Back Rowe Reviews
Real Time Movie Reviews from the Back Row of a Theater

The Lake House (PG)

Directed by: Alejandro Agresti
Starring: Keanu Reeves
June 2006

“Timeless Romance with ‘Speed’ Stars”

This type of movie has been done before, most notably in Frequency (2000), which starred Dennis Quaid and a pre-Jesus Jim Chaviezel as father and son separated by time but able to communicate via a HAM radio, which receives an ethereal signal boost from unusual solar flare activity in both time periods. At one point in that movie, Quaid, living thirty years in the past, places a wallet in a Ziploc bag and hides it under a loose floorboard, telling his grownup son in the future where to find it. Chaviezel immediately retrieves the wallet and uses it as a clue to track down a serial killer.

Mailing across time is taken to a whole new level in
The Lake House, director Alejandro Agresti’s temporal romance starring Speed duo, Sandra Bullock and Keanu Reaves. Kate Forrester (Bullock) is a doctor at a large Chicago hospital; seeking refuge from the frenetic pace of city life, Kate moves into a lake house on the north shore. Once settled in, Kate finds a forwarding note from the previous tenant, Alex Wyler (Reaves), inside the mailbox (which becomes the focal point of the movie and the conduit through which the characters communicate with each other). Mistaking the note as a prank, Kate writes a response to Alex, sets the letter inside the mailbox and raises the flag. As soon as Kate turns to go, the flag drops. Inside the mail box is another message from Alex, ardently claiming veracity on his part and belying any notion of a practical joke. As Kate and Alex continue exchanging notes over the next few days, they make an astonishing discovery—though Kate and Alex inhabit the same physical space, they exist in two different times. Kate lives in the present day (2006), but Alex is writing her from 2004.

Though the movie’s plot is a little too convoluted at times, it’s a tight yarn with an interesting character study, particularly in Kate’s case. At some point, Kate realizes she’s falling for a man she can never have; a bitter reality that exemplifies her life and ongoing struggle to find fulfillment. One of the finest scenes in the movie is when Alex takes Kate on a virtual walk with the assistance of a map and prerecorded cassette tape; Alex’ commentary is conveyed in a series of voice-overs, and, as an architect, he describes some of Chicago’s landmark buildings in great detail. It’s a touching moment, but when complications surmount and a relationship with Alex seems more and more impossible, Kate severs all communication with Alex. Kate concludes that Alex was “just a beautiful fantasy where time stood still,” and decides to move on by letting go of the past.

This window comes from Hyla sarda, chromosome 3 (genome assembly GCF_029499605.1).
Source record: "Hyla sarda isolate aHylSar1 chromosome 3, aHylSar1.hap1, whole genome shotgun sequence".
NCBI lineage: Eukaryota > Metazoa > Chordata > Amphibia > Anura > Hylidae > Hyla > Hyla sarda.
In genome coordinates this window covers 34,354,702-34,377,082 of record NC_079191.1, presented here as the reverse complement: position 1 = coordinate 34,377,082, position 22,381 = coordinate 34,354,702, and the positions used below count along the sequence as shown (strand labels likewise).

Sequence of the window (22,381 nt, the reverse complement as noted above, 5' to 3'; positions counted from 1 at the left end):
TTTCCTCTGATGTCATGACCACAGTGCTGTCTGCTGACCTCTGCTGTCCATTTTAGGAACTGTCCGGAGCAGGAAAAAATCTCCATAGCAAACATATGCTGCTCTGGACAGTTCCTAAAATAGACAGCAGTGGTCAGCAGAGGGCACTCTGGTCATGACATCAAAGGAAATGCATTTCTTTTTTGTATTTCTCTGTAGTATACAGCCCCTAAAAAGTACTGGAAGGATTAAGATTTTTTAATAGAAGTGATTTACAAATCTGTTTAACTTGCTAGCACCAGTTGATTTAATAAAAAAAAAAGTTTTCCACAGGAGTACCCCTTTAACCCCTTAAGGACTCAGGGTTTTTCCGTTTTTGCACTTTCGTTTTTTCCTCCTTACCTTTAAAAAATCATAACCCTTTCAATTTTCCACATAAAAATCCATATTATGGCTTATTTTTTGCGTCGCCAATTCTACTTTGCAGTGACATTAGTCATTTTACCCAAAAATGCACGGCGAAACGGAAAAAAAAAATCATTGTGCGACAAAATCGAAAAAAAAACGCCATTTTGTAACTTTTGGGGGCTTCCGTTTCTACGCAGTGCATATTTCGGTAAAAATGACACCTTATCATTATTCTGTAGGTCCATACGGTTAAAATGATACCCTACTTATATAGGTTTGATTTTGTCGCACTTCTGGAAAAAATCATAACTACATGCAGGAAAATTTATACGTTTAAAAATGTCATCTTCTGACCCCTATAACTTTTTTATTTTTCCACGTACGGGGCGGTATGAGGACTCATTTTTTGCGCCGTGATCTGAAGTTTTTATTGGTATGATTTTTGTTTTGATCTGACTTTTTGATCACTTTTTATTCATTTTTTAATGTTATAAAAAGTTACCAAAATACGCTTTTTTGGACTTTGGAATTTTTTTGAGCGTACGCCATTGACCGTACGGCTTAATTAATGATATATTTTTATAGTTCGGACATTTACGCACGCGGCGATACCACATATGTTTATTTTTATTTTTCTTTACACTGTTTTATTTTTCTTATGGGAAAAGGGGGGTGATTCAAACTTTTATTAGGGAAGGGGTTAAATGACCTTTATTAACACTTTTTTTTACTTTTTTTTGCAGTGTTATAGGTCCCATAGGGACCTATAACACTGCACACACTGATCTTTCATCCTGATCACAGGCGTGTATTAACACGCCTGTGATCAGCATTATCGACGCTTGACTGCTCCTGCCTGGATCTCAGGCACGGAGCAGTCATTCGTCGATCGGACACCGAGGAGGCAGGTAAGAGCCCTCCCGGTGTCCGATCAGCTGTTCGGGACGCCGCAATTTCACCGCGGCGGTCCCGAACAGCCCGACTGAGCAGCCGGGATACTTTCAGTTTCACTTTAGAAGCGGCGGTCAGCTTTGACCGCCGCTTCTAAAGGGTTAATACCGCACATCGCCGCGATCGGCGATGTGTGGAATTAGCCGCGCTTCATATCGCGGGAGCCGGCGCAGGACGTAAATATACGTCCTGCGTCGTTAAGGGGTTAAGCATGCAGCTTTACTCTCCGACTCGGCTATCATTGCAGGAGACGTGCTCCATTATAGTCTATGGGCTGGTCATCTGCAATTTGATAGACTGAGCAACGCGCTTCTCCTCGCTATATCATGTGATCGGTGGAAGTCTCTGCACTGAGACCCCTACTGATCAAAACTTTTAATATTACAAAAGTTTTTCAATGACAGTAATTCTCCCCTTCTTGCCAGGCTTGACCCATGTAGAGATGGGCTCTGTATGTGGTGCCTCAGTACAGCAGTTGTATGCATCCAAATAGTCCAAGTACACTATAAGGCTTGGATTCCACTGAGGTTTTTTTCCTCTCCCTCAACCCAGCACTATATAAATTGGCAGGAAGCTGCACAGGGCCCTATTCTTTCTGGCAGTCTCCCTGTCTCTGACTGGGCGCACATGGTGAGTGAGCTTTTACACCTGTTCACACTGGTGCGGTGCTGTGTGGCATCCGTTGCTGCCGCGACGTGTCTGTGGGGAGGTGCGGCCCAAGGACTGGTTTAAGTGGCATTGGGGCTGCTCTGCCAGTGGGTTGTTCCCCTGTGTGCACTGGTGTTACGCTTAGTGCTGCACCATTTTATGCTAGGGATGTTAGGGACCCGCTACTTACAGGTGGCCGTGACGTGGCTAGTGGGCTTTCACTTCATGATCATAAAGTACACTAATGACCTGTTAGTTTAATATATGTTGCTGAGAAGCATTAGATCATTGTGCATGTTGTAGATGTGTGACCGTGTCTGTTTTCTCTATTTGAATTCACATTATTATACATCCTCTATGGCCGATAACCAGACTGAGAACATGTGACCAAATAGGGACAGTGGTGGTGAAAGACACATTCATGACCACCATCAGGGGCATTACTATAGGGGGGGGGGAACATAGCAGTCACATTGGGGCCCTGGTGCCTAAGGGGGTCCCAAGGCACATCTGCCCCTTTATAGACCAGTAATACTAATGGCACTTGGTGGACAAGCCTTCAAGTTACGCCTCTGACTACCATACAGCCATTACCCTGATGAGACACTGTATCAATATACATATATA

The movie’s unconventional resolution caps off a moving, thought-provoking love story that succeeds by placing emphasis on plot and character and not on a contrived or commonplace romance…the fact that the leads barely encounter each other aids the movie in subtle yet powerful ways, producing yearning in the characters as well as the audience. Some mysteries remain unexplained, however; such as how the couple can communicate in the first place. It may seem coincidental that both Kate and Alex have the same pet, a female dog oddly named Jack, but I believe the canine is the key to their ability to communicate with each other across time. Jack barks and runs away when Alex’ friend, Mona, makes a pass at him and the dog leads Alex to Kate’s birthday party where couple first meet. At times, the dog almost seems sentient. Could it be that Jack (an alien or supernatural being in disguise) is orchestrating events to bring the lovelorn couple together? It’s as good an explanation as any, I suppose.

Though the pacing is slow at times, the movie has great atmosphere—Agresti makes excellent use of the breathtaking lake house set, built, according to the story, by Alex’ absentee father, Simon (Christopher Plummer). Simon’s discourse on the proper use of light in architecture is memorable, though not necessarily crucial to the story. As for Bullock and Reaves, their acting isn’t memorable in the least, but that’s exactly what the script requires…less-nuanced performances would have overpowered the plot and distracted the audience from what turns out to be a first-rate love story, garnished with a sprig of suspense and seasoned with a sci-fi paradox.

Jane Austen’s
Persuasion is referenced on several occasions in the movie and that novel’s themes of waiting for the right time and receiving a second chance find modern expression in The Lake House.

So the next time you go outside to mail a letter, if your mailbox flag suddenly drops after you raise it, it’s probably just a loose screw, the pull of gravity or a stiff breeze. But just in case, check it anyway.

Rating: 3